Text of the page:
Rating scales are instruments constructed to measure latent variables. Two main types of rating scale are used in health measurement: singleitem and multi-item scales.7 Figure 2 shows how single-item scales, such as the Kurtzke’s Expanded Disability Status Scale (EDSS),8 mark out the variable they purport to measure. Other widely used single-item scales include Ashworth’s scale for spasticity,9 the modified Rankin scale,10 Hauser’s Ambulation index,11 and the Hoehn and Yar scale.12
Multi-item scales consist of a set of items, each of which has two or more ordered response categories assigned sequential integer scores (e.g. Barthel Index,13 Functional Independence Measure,14 Multiple Sclerosis Walking Scale).15 Figure 3 shows the Rivermead Mobility Index (RMI)16 as an example of a multi-item scale and how it represents a mobility variable as a ‘ruler’ of a count up to 15 points. Typically, item scores are summed to give a single total score for each person (also called raw, summed, or scale score), which is taken to be a ‘measure’ of the variable quantified by the set of items.
It has long been recognized that single-item scales are scientifically weak,17 while multi-item scales can be scientifically strong. However, the fact that a single value, derived from summing the scores from a set of items, is taken to be a ‘measurement’ invokes two fundamental requirements of multi-item rating scales: evidence that the values produced satisfy the scientific definition of measurements rather than simply being numerals, and evidence that the set of items maps out the variable it purports to measure. In reality, these requirements are rarely met.

Problem 1—Scales Do Not Generate Measurement

The first problem with rating scales is that the numbers they generate are not measurements in the scientific sense of the word. To understand this statement we need to consider the definition of measurement and the extent to which the numbers generated by scales meet that definition. Measurement is defined as the quantitative comparison between two magnitudes of the same type, one of which is a standard unit, and in which the comparison is expressed as a numerical ratio.18–21 An example makes this clinically intangible definition clear. Consider 10 meters in length. This is the comparison of two magnitudes (10 and 1) of the same type (meters) in which one magnitude is a standard unit (1 meter). The comparison is expressed as a numerical ratio (10/1 meters or 10 meters). Thus, a fundamental requirement for making measurements, and meaningfully interpreting them, is the presence of a standard consistent unit. In this example the standard consistent unit is 1 meter.
Now consider rating scales. These assign numbers to rank-ordered clinically distinct magnitudes of unknown interval size. For example, the Rankin scale assigns sequential integer scores (0, 1, 2, 3, 4, 5) to a set of ordered clinical descriptions of worsening ‘disability.’ Likewise, multi-item scales assign sequential integer scores to progressive (ordered) item response categories (e.g: no/yes; not at all/a little/a lot; mild/moderate/severe), and these values are summed across items to give a total score. Undeniably, therefore, rating scale scores are ordinal-level data. More specifically, they are counts of the numbers of item response categories achieved. This tells us nothing about the distances between response categories or total scores (see Figure 2). Although counting observations is the beginning of measurement, as all observations begin as ordinal if not nominal data, something must be done to turn counts into measurements.22 This is because a fundamental requirement of the definition of ‘measurement’ is a constant unit.22–25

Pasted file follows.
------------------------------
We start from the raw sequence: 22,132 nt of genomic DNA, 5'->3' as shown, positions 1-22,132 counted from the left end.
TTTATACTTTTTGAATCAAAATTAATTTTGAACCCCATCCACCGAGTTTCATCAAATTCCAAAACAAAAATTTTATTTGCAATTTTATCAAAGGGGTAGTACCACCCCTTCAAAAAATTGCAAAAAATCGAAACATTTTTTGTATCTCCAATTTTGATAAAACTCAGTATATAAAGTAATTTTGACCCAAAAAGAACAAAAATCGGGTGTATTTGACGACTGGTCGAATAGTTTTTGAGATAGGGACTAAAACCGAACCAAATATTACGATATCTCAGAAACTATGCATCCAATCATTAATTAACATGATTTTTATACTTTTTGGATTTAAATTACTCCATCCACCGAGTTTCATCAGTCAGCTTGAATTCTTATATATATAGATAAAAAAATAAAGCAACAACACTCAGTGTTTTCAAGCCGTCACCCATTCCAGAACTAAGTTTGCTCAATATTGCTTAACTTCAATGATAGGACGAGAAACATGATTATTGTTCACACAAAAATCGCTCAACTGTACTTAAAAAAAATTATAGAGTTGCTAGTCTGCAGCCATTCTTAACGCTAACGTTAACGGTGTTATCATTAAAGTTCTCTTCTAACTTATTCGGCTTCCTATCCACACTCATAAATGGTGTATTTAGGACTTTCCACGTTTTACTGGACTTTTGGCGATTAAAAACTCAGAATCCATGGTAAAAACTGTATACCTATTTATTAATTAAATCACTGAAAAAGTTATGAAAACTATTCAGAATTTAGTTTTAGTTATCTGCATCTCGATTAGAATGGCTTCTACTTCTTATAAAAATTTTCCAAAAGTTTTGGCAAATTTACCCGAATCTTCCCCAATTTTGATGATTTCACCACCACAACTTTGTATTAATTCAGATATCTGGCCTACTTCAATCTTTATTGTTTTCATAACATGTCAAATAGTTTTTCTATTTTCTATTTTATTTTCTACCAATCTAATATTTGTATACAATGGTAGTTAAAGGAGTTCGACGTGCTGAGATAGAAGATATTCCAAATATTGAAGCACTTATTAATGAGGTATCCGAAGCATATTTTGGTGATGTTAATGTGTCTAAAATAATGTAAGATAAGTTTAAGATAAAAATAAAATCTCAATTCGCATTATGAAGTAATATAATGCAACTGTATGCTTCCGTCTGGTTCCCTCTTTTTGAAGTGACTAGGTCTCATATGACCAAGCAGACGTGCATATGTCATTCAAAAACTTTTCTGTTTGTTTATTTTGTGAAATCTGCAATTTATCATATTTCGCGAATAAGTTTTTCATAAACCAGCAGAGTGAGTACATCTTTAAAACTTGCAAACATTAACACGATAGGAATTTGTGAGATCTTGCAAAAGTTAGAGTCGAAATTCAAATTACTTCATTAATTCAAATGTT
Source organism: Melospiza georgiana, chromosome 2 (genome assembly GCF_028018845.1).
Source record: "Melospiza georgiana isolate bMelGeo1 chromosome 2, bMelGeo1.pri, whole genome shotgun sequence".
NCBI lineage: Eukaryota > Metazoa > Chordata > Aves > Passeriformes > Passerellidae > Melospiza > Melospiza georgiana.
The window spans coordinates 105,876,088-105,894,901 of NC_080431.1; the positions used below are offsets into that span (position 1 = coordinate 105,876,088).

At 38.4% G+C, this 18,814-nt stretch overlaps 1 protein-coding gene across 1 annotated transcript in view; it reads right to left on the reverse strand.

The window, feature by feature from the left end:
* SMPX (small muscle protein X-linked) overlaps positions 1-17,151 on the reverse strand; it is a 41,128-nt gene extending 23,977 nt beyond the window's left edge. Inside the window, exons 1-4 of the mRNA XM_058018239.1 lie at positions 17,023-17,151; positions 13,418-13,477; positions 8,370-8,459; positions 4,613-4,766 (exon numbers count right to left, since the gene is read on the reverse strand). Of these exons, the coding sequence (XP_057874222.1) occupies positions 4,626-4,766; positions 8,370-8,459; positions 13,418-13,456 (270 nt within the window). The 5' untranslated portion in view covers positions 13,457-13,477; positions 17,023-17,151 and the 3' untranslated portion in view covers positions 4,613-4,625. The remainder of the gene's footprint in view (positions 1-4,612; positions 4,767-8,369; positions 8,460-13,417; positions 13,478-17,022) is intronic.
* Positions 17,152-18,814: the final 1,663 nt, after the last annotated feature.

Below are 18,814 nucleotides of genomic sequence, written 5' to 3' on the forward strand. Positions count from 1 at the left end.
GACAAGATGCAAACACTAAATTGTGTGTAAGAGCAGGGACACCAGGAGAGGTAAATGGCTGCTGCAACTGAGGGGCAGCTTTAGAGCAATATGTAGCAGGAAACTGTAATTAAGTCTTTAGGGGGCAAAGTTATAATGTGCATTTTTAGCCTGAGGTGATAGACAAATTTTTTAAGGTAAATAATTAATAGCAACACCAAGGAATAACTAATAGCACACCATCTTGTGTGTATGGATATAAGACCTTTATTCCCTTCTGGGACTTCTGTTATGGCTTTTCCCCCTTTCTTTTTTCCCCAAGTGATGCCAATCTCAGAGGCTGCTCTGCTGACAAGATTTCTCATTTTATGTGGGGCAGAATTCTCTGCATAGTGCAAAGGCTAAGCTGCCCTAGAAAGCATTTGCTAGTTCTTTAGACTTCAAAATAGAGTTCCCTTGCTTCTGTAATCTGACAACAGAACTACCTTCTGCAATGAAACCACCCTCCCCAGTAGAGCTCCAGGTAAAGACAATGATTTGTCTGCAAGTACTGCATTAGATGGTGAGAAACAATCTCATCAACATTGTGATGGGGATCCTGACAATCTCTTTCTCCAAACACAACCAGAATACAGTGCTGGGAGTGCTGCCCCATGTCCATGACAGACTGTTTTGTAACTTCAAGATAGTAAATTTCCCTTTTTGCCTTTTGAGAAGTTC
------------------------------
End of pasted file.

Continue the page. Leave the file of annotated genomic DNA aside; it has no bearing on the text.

It is difficult to set up an argument against scale scores being ordinal in nature. However, a frequently asked question is: does this really matter in practice? This question arises from the logic that the clinical descriptors of the different levels of the Ashworth scale, for example, are ordered to map out progressive spasticity, and the logic that producing clinical descriptors representing near-equal intervals would be unrealistic. Therefore, why not simply assign sequential scores? The problem arises when the data are analyzed. The importance of a constant unit is that the numerical meaning of numbers is maintained when they are added, subtracted, divided, or multiplied (i.e. subjected to statistical analysis).22,25 By simply assigning sequential integer scores we are implying that there is a constant unit, and by analyzing the data statistically and making clinical inferences we are believing it. This is a potentially very dangerous practice.